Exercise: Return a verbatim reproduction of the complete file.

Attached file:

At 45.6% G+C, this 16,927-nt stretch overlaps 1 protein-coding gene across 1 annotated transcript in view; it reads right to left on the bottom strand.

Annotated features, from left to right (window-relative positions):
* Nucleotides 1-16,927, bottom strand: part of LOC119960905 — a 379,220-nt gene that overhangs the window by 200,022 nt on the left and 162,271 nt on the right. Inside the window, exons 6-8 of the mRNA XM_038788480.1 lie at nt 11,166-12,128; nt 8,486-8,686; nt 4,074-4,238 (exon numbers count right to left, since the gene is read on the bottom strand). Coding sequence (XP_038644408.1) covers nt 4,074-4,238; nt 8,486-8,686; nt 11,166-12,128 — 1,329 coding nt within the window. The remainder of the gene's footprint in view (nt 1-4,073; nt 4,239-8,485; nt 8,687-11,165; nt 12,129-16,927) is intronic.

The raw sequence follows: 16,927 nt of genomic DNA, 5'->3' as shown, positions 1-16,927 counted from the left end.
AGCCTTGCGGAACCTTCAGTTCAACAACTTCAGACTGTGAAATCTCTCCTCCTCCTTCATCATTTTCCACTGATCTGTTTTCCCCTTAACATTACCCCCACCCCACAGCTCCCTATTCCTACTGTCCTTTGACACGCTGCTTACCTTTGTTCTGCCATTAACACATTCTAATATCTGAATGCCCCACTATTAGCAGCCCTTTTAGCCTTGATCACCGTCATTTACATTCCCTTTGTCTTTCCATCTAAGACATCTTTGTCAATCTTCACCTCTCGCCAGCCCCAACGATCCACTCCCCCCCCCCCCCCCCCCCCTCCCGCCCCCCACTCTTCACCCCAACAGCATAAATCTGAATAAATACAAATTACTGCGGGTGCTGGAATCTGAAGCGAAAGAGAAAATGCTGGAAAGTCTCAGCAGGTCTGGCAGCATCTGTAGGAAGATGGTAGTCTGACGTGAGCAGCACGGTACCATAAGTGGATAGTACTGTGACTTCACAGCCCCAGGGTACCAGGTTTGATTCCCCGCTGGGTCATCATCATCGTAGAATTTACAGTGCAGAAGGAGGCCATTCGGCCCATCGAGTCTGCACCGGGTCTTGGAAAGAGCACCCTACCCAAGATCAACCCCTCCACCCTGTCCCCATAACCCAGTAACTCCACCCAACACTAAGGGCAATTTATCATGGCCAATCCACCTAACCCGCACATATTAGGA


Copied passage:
At 45.6% G+C, this 16,927-nt stretch overlaps 1 protein-coding gene across 1 annotated transcript in view; it reads right to left on the bottom strand.

Annotated features, from left to right (window-relative positions):
* Nucleotides 1-16,927, bottom strand: part of LOC119960905 — a 379,220-nt gene that overhangs the window by 200,022 nt on the left and 162,271 nt on the right. Inside the window, exons 6-8 of the mRNA XM_038788480.1 lie at nt 11,166-12,128; nt 8,486-8,686; nt 4,074-4,238 (exon numbers count right to left, since the gene is read on the bottom strand). Coding sequence (XP_038644408.1) covers nt 4,074-4,238; nt 8,486-8,686; nt 11,166-12,128 — 1,329 coding nt within the window. The remainder of the gene's footprint in view (nt 1-4,073; nt 4,239-8,485; nt 8,687-11,165; nt 12,129-16,927) is intronic.

The raw sequence follows: 16,927 nt of genomic DNA, 5'->3' as shown, positions 1-16,927 counted from the left end.
AGCCTTGCGGAACCTTCAGTTCAACAACTTCAGACTGTGAAATCTCTCCTCCTCCTTCATCATTTTCCACTGATCTGTTTTCCCCTTAACATTACCCCCACCCCACAGCTCCCTATTCCTACTGTCCTTTGACACGCTGCTTACCTTTGTTCTGCCATTAACACATTCTAATATCTGAATGCCCCACTATTAGCAGCCCTTTTAGCCTTGATCACCGTCATTTACATTCCCTTTGTCTTTCCATCTAAGACATCTTTGTCAATCTTCACCTCTCGCCAGCCCCAACGATCCACTCCCCCCCCCCCCCCCCCCCCTCCCGCCCCCCACTCTTCACCCCAACAGCATAAATCTGAATAAATACAAATTACTGCGGGTGCTGGAATCTGAAGCGAAAGAGAAAATGCTGGAAAGTCTCAGCAGGTCTGGCAGCATCTGTAGGAAGATGGTAGTCTGACGTGAGCAGCACGGTACCATAAGTGGATAGTACTGTGACTTCACAGCCCCAGGGTACCAGGTTTGATTCCCCGCTGGGTCATCATCATCGTAGAATTTACAGTGCAGAAGGAGGCCATTCGGCCCATCGAGTCTGCACCGGGTCTTGGAAAGAGCACCCTACCCAAGATCAACCCCTCCACCCTGTCCCCATAACCCAGTAACTCCACCCAACACTAAGGGCAATTTATCATGGCCAATCCACCTAACCCGCACATATTAGGA